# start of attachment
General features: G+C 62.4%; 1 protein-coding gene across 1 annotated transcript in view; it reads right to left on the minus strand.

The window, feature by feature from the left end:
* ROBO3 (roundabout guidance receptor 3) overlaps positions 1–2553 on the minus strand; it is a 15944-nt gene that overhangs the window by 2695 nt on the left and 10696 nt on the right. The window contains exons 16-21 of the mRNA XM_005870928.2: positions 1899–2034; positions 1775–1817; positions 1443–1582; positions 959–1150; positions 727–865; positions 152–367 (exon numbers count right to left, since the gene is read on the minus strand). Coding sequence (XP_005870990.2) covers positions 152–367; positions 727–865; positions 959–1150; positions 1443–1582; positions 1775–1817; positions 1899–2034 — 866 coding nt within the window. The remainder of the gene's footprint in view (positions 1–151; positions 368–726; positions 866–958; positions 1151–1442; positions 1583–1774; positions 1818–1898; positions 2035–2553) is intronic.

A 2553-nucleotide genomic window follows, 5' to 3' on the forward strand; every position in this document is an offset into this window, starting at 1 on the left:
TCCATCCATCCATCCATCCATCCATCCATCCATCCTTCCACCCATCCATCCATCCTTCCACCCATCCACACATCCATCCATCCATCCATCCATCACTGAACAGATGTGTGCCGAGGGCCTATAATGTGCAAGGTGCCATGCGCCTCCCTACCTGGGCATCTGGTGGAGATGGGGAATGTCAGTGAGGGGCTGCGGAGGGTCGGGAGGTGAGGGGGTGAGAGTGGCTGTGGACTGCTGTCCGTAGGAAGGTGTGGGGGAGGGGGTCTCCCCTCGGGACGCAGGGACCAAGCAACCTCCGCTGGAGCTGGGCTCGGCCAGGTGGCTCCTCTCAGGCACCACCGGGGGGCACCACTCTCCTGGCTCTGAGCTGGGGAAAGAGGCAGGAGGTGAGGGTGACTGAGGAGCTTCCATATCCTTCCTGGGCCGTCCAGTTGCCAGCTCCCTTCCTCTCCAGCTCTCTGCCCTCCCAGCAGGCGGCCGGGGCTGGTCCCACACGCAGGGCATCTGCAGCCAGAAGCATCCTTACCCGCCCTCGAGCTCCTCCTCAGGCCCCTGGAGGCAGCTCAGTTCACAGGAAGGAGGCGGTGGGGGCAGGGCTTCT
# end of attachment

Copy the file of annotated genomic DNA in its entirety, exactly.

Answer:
General features: G+C 62.4%; 1 protein-coding gene across 1 annotated transcript in view; it reads right to left on the minus strand.

The window, feature by feature from the left end:
* ROBO3 (roundabout guidance receptor 3) overlaps positions 1–2553 on the minus strand; it is a 15944-nt gene that overhangs the window by 2695 nt on the left and 10696 nt on the right. The window contains exons 16-21 of the mRNA XM_005870928.2: positions 1899–2034; positions 1775–1817; positions 1443–1582; positions 959–1150; positions 727–865; positions 152–367 (exon numbers count right to left, since the gene is read on the minus strand). Coding sequence (XP_005870990.2) covers positions 152–367; positions 727–865; positions 959–1150; positions 1443–1582; positions 1775–1817; positions 1899–2034 — 866 coding nt within the window. The remainder of the gene's footprint in view (positions 1–151; positions 368–726; positions 866–958; positions 1151–1442; positions 1583–1774; positions 1818–1898; positions 2035–2553) is intronic.

A 2553-nucleotide genomic window follows, 5' to 3' on the forward strand; every position in this document is an offset into this window, starting at 1 on the left:
TCCATCCATCCATCCATCCATCCATCCATCCATCCTTCCACCCATCCATCCATCCTTCCACCCATCCACACATCCATCCATCCATCCATCCATCACTGAACAGATGTGTGCCGAGGGCCTATAATGTGCAAGGTGCCATGCGCCTCCCTACCTGGGCATCTGGTGGAGATGGGGAATGTCAGTGAGGGGCTGCGGAGGGTCGGGAGGTGAGGGGGTGAGAGTGGCTGTGGACTGCTGTCCGTAGGAAGGTGTGGGGGAGGGGGTCTCCCCTCGGGACGCAGGGACCAAGCAACCTCCGCTGGAGCTGGGCTCGGCCAGGTGGCTCCTCTCAGGCACCACCGGGGGGCACCACTCTCCTGGCTCTGAGCTGGGGAAAGAGGCAGGAGGTGAGGGTGACTGAGGAGCTTCCATATCCTTCCTGGGCCGTCCAGTTGCCAGCTCCCTTCCTCTCCAGCTCTCTGCCCTCCCAGCAGGCGGCCGGGGCTGGTCCCACACGCAGGGCATCTGCAGCCAGAAGCATCCTTACCCGCCCTCGAGCTCCTCCTCAGGCCCCTGGAGGCAGCTCAGTTCACAGGAAGGAGGCGGTGGGGGCAGGGCTTCT